Friday, September 9, 2011

Europeans rush for the exits

The panic in Europe is palpable, and can be seen in these charts:


2-yr eurozone swap spreads have soared to almost 100 bps, nearly as high as they were at the peak of the 2008 global financial panic. U.S. swap spreads are rising in sympathy, or simply out of fear that the Eurozone mess could end up infecting U.S. markets. Spreads here are still pretty close to what would be considered normal, however.


The focal point of the panic is Greece. 2-yr Greek government yields are going vertical, as Greek government debt now sells for about 45 cents on the dollar. This implies the near-certainty of a substantial default or restructuring of Greek debt, which totals some $450 billion. This will be the biggest default/restructuring in history. Greece is being effectively shut out of the capital markets, and the Greek populace apparently could care less, preferring instead to protest even the mention of austerity measures. Something very big will have to happen to prevent this default, and it's nowhere to be seen right now.


The euro has finally slumped against the dollar, falling over 5% since August 29th, and the dollar is up almost 5% against a basket of major currencies. The dollar is now the only cheap safe haven left, since the yen and swiss franc both reached highs that were seen as untenable. The news out of the ECB today is that tightenings are off the table and an easing of policy is on the way. This is facilitating the decline of the euro and will ameliorate the pain of defaults, although it's likely to come at the cost of higher inflation down the road. Regardless, what we are seeing here is just the eventual fallout of bloated governments in Europe that have borrowed too much money and squandered it. The money was squandered—and effectively lost—long ago (see my thoughts on what really happens in a default here), and now it's a game of musical chairs to see who will be left holding the bag when the music stops as it will have to sooner or later.


The Euro Stoxx 50 index  is down by about one-third from its recent highs, and is only 17% above its March 2009 lows. Very bad news is being priced in, as the market braces for a nasty recession.


The Euro Stoxx Banks index has essentially given up all its gains since the March 2009 lows. Prices now reflect a decline of over 80% from pre-recession highs. This is a catastrophe, much worse than the 68% decline in U.S. bank stocks over the same period. The banks have paid a huge price for their mistaken belief that sovereign debt was a bullet-proof investment. The only question now is whether their capital will be wiped out and they will cease to exist. But as far as the market is concerned, we are very close to seeing that happen. Will this be the end of the world as we know it? I doubt it. Things were even worse about three years ago, yet the world has managed a decent recovery to date.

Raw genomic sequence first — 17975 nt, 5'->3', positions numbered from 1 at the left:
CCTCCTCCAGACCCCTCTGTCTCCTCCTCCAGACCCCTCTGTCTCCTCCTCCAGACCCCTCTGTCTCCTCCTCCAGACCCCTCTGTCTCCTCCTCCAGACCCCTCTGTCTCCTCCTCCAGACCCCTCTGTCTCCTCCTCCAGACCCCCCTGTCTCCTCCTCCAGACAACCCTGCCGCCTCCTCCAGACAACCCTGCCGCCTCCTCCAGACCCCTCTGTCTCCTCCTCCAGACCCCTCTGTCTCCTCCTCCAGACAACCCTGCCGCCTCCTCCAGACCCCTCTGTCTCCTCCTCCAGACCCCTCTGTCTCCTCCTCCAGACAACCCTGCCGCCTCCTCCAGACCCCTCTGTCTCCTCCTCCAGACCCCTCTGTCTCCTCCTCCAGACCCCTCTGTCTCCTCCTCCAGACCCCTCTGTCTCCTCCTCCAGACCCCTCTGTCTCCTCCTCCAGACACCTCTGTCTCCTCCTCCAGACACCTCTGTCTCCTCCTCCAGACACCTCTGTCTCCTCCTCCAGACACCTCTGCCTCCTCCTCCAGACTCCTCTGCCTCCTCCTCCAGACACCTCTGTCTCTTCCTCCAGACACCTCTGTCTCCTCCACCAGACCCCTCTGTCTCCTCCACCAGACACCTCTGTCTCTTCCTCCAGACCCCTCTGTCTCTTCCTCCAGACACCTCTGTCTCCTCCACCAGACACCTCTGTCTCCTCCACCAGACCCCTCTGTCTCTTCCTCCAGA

One very important thing to keep in mind: many trillions of market cap have been wiped out in the past few months, much more than the value of PIIGS debt that could be defaulted on in a worst-case scenario. As far as the market is concerned, the worst-case PIIGS scenario has already happened. Yet life goes on. There are no mass closings of factories in Europe, no mass firings, the wheels of commerce continue to turn, the traffic continues to jam around rush hour.

6 comments:

Pragmatic Investor said...

Funny I thought you said the damage for a Greek default has been done and priced in. The market doesn't seem to agree.

Dr William J McKibbin said...

Greece, followed by Portugal, Spain, Italy, California, New York, and Rhode Island...

Christian S. Herzeca, Esq. said...

OT, today's selling is at least partly attributable to trimming before a 9/11 weekend anniversary in which a credible al-quaeda threat has been discovered. if all is clear monday, the market will likely be biased up, subject of course to the screw ups from europe

Scott Grannis said...

Christian: good point

Benjamin said...

The market may be reacting to uncertainly caused by large private-equity funds such as Long-Term Capital Management.

Who knows who has leveraged 100-to-1, what young traders sitting by a computer screen has placed centi-billion bets--that he cannot back up?

I hate to say regulation--but if an AIG or Long-Term Capital Management can melt down at any time.....

William said...

Watching the ups and downs of markets the past few years is like watching some alternative economic system on adrenaline played out on a computer screen. The movements in the equity and bond markets are so exaggerated, so amplified compared to the reality of the situations.

Too many computer algorithms, too many obscure derivatives interacting at the speed of light.